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November 6, 2009

Accusations Easily Dismissed

Center for Consumer Freedom's Claims Ring Hollow

Whether it is attacking The HSUS for its work in the Michael Vick case or the Canadian seal boycott, misrepresenting the philosophy of staff members, attempting to cast doubt on fundraising practices, or making false implications concerning our Hurricane Katrina relief work, there’s one consistent theme when it comes to the deceptive Center for Consumer Freedom. The outfit just can’t get its facts straight, and it doesn’t bother to try – and indeed would have no purpose on earth if it had to tell the truth about cruelty and its support for companies that exploit animals.

By far the most hackneyed of CCF’s assertions comes when it misconstrues our fundamental mandate by suggesting that “HSUS doesn’t help local humane societies save dogs and cats.” The HSUS has addressed this claim many times, and it’s false. In fact, The HSUS does plenty to help local societies in their work of saving dogs and cats. It’s simply the case, however, that The HSUS is not in charge of local animal shelters, just as the National Rifle Association does not run local gun clubs, and just as no single law enforcement agency runs all police departments.

The truth is that we are highly active in the direct care of animals, through our Emergency Services division, the Humane Society Veterinary Medical Association, our Animal Care Centers, and the pioneering street dog work of Humane Society International. We’ve sheltered animals in both permanent and temporary operations throughout our history, and that commitment continues today in these programs. In the past two years, our Disaster Response Team has assembled and maintained emergency shelters that provided shelter and care to more companion animals than an average size city animal shelter. That’s sheltering on the run – sometimes in the middle of the night, on short notice, under trying conditions. It’s work only The HSUS could do, and work we and our supporters are proud of.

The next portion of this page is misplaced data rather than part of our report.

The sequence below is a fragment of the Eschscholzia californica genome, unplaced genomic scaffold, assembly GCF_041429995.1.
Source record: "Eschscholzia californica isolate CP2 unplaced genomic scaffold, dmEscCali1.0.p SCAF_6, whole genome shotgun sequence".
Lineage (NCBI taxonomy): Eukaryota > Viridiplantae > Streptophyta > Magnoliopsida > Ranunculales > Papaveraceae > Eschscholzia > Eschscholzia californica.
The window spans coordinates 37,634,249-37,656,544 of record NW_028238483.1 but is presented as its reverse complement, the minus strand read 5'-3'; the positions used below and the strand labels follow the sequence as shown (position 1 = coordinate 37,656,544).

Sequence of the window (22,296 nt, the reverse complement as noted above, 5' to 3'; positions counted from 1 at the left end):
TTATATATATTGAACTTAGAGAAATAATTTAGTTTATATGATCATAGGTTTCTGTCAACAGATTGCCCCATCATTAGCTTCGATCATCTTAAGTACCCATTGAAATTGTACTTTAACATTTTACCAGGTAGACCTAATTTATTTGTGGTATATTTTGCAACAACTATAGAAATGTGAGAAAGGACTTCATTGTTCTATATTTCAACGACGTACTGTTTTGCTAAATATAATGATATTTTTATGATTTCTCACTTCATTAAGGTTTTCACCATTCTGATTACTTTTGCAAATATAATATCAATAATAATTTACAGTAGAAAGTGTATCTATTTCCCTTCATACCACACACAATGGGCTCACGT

We are also committed to the professionalization of animal care and control. We conduct evaluations for shelters to help them run better, sponsor a national conference for shelter personnel, and publish Animal Sheltering, a magazine serving the field. We are leaders in the promotion of best practices, in the passage of federal and state legislation that benefits companion animals, in the training of animal care and control personnel, and in pursuit of major initiatives on spaying and neutering. 

The real concern of those who traffic in fabricated charges is not that The HSUS does nothing about dogs and cats, but that we do a great deal about many other things, challenging all kinds of cruelty in line with our founders’ determination to be involved in “every field of humane work—everywhere.” On closer inspection, it’s easy to see why vested interests in canned hunts, factory farming, animal fighting, sealing, whaling, cosmetics testing, and countless other industries in which animals suffer would want to see The HSUS spending all of its time and money on dogs and cats. If we did, it would leave the billions of animals at the mercy of such interests without a strong defender. 

The HSUS’s Commitment to Nonviolence

In May 2007, CCF published a correction concerning its slanderous claim of a relationship between The HSUS and domestic lawlessness. For decades, The HSUS has been critical of individuals and organizations that resort to intimidation, vandalism, or violence in pursuit of animal protection goals. The violence of such people and such groups runs against everything The HSUS stands for, above all its core ethic of promoting compassion and respect for life. We have posted rewards for the prosecution of those who resort to violence.

Despite this unequivocal stance against extralegal tactics—or, perhaps, because of it— CCF’s  David Martosko took a pot-shot at The HSUS during a hearing of the Senate Environmental and Public Works Committee, chaired by Senator James Inhofe (R-OK), in May 2005. In his statement, Martosko attempted to connect The HSUS, through a sort of "six degrees of separation" approach, with radical, pro-violence and extralegal activism. 

HSUS President and CEO Wayne Pacelle immediately sent Senator Inhofe a letter that addressed in detail the inaccuracies of the CCF allegations, and underscored The HSUS’s longstanding commitment to non-violence. This letter set the stage for the CCF’s published correction.

 

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